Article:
"Is this a squadron of UFOs flying over California?", asks the London Daily Mail, adhering strictly to the First Law of UFOlogy: any unidentified object spotted must be presumed to be an alien spacecraft until conclusively proven otherwise. And there were other stories in the press. What they had in common was: somebody photographs something in the sky that he doesn't understand, and thousands of people jump to conclusions about alien craft.
In brief, an anonymous photographer known only as "KevinMC360" took two videos of unidentified (to him) objects, using an image intensifier ("Night Vision") device, one that (unlike the human eye) is sensitive to infra-red light. He posts them to YouTube with the suggestion that these are objects visible only in the infrared, and unknown to science. Then thousands of viewers, including "serious" journalists who should know better, think they are seeing something extraordinary, but all it means is they don't understand how these "night vision" devices work. In some cases, the anonymity of the photographer creates the strong suspicion of a hoax, but I don't think that is the case here. The video looks absolutely unmodified. This is what you see when you look into Night Vision devices. I wrote a recent "Psychic Vibrations" column about the uses (and misuses) of Night Vision devices by UFOlogists (Skeptical Inquirer, September/October, 2010), and here we see another instance of that.
In this video, the interesting objects are the three that fly in a triangular formation. These look very much like the triad of NOSS satellites operated by the U.S. Navy for reconnaissance (see http://www.satobs.org/noss.html ). However, most information about these satellites and their mission is classified for security reasons. According to that website, there are still two such configurations of three satellites in orbit, NOSS 1-7 and NOSS 2-1. I have seen these myself, using binoculars, and this looks very much like what I saw. Notice that the three objects keep the same position with respect to each other, except that the configuration flattens as the objects move further away. This is exactly what you would expect to see as the configuration recedes to the horizon. The single object that brightens is not too interesting, it is probably just a satellite moving into a position where its sun angle is more favorable toward the observer.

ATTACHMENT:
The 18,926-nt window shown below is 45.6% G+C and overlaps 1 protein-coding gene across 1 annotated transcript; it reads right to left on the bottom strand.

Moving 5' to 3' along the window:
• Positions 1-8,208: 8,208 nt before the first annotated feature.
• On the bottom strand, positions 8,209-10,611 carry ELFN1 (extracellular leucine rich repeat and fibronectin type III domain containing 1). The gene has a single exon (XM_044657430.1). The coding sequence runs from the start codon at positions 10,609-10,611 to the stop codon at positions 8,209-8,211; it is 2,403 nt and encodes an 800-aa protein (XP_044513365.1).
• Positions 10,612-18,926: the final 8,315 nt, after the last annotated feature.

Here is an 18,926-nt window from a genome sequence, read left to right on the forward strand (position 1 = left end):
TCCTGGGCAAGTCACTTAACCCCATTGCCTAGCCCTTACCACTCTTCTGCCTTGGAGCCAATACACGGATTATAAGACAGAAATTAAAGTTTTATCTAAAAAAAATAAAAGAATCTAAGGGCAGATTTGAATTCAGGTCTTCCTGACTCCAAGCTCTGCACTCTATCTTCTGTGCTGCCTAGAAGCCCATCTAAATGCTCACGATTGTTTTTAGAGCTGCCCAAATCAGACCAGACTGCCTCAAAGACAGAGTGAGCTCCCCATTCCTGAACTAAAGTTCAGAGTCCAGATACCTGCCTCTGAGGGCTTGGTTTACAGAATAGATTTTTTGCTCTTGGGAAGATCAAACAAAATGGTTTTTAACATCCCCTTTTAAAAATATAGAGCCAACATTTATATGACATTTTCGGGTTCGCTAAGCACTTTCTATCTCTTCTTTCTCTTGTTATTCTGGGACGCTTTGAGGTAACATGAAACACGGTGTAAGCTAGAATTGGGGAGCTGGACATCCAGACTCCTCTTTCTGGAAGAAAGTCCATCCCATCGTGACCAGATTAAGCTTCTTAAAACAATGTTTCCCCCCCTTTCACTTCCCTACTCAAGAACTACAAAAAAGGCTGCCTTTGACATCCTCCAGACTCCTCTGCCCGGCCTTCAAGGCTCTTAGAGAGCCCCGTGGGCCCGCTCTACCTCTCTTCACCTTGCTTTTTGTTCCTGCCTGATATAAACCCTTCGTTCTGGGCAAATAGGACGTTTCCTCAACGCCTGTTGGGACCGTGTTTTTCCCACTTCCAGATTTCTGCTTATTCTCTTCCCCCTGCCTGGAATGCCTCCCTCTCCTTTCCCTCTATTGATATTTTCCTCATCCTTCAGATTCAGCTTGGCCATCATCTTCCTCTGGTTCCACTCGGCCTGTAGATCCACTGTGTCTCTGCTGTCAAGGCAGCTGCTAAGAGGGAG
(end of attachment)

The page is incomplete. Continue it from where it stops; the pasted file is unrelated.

In the second video, the objects do not behave the same. There are four of them, and they do not stay in strict formation. Probably they are birds. The problem is, however, that in low-resolution devices such as this, practically any object is simply a white dot. The argument that these UFOs must be giving off infra-red, because his wife could not see them with her naked eye, doesn't wash. The night vision device amplifies available light, infra-red or otherwise, making faint objects become visible. Had she been using binoculars, she probably would have seen them better than he did. The video also shows the lights of a jet aircraft. Is the jet using infra-red lights? Of course not.
Night-Vision UFO watching is becoming a popular activity. The leader of this pack is Ed Grimsley, who claims to have videos of "Objects in Earth's space shooting it out," which he is happy to sell you. He even has a Meetup Group in San Diego, where for a mere $20 you will be taken out to dark skies to see these amazing night vision UFOs yourself. As I noted in my column, I was present when this group brought its night vision equipment to a star party of the San Diego Astronomy Association. What none of these intrepid explorers seemed to realize was that the "mysterious" objects they thought were visible only in their green goggles were also visible to anyone who has a pair of binoculars - and the binoculars show the objects in better detail.